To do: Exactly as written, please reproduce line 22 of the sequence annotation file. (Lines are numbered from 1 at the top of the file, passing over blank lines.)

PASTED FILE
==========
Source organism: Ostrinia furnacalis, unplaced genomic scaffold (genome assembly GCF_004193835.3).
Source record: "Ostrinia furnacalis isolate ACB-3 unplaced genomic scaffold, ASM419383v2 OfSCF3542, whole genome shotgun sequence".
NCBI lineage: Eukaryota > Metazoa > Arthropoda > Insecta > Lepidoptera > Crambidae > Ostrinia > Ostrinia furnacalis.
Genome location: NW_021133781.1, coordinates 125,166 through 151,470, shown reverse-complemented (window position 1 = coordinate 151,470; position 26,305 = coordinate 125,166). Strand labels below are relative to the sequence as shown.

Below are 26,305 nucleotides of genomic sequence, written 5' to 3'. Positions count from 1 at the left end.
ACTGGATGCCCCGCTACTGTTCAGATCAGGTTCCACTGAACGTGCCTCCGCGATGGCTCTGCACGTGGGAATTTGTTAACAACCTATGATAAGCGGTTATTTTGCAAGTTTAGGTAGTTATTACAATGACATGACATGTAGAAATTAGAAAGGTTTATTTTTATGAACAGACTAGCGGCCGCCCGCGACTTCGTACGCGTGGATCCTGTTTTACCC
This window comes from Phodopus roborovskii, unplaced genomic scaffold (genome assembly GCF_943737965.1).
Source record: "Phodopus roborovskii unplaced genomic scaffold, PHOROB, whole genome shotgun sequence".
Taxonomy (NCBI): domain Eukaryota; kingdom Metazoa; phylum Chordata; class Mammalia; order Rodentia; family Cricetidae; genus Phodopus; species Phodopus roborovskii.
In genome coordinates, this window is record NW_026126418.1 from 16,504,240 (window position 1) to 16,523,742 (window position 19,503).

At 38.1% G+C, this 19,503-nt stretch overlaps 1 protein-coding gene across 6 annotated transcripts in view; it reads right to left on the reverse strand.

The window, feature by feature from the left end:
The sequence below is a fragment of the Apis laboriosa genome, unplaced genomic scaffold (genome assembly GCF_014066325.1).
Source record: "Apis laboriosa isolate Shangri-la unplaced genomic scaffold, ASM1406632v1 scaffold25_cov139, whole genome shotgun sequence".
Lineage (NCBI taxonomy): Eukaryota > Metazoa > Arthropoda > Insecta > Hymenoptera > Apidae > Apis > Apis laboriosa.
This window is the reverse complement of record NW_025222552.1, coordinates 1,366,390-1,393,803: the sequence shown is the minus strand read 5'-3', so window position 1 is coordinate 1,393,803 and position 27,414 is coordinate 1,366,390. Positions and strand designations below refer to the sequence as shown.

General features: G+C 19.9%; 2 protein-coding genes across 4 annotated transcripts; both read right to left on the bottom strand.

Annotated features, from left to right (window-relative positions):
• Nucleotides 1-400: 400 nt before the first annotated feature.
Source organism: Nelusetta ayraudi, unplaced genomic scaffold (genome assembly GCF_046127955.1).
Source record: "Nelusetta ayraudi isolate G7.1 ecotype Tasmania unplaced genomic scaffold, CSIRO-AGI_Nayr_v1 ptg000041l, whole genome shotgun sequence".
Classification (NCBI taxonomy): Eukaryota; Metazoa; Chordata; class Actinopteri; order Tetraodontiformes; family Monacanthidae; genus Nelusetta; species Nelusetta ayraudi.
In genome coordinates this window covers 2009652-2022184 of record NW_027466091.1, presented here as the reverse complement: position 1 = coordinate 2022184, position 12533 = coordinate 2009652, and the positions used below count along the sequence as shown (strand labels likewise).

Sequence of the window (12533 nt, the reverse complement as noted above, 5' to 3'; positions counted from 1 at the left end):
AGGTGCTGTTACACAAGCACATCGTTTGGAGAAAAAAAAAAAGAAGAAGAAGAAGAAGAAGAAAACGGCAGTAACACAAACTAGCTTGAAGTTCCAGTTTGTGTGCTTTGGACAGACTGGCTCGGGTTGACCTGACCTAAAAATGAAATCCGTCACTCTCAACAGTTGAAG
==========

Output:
Classification (NCBI taxonomy): Eukaryota; Metazoa; Chordata; class Actinopteri; order Tetraodontiformes; family Monacanthidae; genus Nelusetta; species Nelusetta ayraudi.